Refuse to Contribute Story 5: Wilma Rudolph

Image result for wilma rudolph family
Wilma and her parents.

She was a premie baby, born lighter than a 5-pound bag of potatoes. It wasn’t for another 30-years or so before premature babies began receiving specialized care – in 1940, such babies were not expected to survive. But Wilma Rudolph did.

By the time she was 4, she had pneumonia, scarlett fever, and polio. Her parents were told she’d never walk again. Treatment options for poor, black kids in Tennessee were limited, and yet by the time she was in high school, she was a basketball and track star. By 1956, she was an Olympic Bronze Medalist.  Entering college in 1958, she was a single mom, and a second time Olympic aspirant. In the 1960 Olympics, and a sophomore in college, she won 3-more medals – all gold – and became known as the fastest woman on earth.

After retiring from competition, she began a career of teaching and coaching – protesting segregation, teaching grade school and coaching track. She was mother to four children and by 1992 she had become an executive in healthcare.  In 1994, she was diagnosed with brain cancer and passed away within 4 months.

She wore braces until she was 8. Her parents were manual laborers without much money, yet they supported each other. And that’s the true story of this refuse to contribute story: family. Wilma became an amazing athlete through sheer determination, and lived an amazing life.  Her family supported her through premature birth, disease, educated her and gave her the supports necessary for a black, single teen mom to go to college in the 1960s.  With so much stacked against her at the time, her family made sure she had the opportunity to thrive. When Wilma was a child, her mom would take her twice weekly – a round trip of 100 miles – for treatment for her legs. Her mom taught her siblings the massage therapy for her legs, and for 5 years she received these 4 times daily. It was her will that drove her to succeed, but it was the foundational supports of her family that put her in position to succeed.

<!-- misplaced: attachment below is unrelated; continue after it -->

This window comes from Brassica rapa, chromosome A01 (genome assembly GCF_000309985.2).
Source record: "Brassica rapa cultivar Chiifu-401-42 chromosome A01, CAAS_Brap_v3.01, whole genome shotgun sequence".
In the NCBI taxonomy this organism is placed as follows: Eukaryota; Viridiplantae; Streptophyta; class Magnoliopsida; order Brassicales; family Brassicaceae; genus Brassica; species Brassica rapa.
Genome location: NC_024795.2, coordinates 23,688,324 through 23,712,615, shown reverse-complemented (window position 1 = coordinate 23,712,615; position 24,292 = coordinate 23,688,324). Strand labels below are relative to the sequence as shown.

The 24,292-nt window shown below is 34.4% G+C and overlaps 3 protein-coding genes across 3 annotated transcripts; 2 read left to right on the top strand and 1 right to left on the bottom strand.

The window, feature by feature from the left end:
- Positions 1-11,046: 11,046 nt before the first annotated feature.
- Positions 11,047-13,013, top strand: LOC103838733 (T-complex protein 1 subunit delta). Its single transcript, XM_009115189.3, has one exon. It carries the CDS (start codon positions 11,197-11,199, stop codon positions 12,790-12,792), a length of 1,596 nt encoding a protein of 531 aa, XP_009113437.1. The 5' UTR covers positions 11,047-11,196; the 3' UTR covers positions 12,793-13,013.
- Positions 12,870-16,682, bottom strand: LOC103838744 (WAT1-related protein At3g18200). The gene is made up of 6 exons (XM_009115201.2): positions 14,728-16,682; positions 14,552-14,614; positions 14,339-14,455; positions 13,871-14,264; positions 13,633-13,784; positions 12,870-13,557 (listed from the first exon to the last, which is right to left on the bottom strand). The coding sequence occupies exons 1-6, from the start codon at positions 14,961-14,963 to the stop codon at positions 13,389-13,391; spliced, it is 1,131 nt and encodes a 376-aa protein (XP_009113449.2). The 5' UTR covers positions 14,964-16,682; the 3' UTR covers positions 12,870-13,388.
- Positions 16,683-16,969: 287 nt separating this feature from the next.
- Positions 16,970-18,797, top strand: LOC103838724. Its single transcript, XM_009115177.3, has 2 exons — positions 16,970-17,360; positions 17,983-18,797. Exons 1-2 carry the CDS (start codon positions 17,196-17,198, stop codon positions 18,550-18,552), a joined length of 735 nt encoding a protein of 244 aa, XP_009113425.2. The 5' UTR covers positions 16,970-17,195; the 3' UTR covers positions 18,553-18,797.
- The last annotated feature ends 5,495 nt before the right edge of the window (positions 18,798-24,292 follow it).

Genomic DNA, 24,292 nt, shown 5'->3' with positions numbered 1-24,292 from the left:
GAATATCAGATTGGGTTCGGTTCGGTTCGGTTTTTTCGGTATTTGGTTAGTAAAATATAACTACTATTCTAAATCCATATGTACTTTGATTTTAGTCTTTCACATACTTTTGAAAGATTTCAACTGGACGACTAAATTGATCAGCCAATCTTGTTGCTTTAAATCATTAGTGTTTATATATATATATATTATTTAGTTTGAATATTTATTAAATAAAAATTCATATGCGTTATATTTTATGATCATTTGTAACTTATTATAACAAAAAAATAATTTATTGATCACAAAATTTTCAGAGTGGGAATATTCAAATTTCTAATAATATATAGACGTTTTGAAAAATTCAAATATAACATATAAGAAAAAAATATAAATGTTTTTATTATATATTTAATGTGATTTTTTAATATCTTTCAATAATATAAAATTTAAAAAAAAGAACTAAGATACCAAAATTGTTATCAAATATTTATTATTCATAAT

To be sure, Wilma was an inspirational person and amazing athlete – people with more supports and greater hands up do not accomplish what she did, but it’s also clear to me that she would not have had the ability to be the true expression of her ability had she not have the love and caring of her family. One can only imagine what she could have achieved had she had the resources available to her more affluent peers.

Wilma’s story should be an inspiration for everyone pushing their boundaries, and her family should be an inspiration for everyone. There’s no telling where the love you show your family will go. There’s no telling where your achievements will reach.

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Author: Mo

I consider myself a bit of a loner. I tend to think of myself as a one-man wolf pack. I like old school sneakers, baggy jeans, and oversized sweatshirts. I believe there is no such thing as a short sleeve dress shirt. I like neckties. I do not understand camping, car racing, or algebra – but I can camp and have been known to go a little faster than the speed limit. I have NEVER been known to do a quadratic equation.

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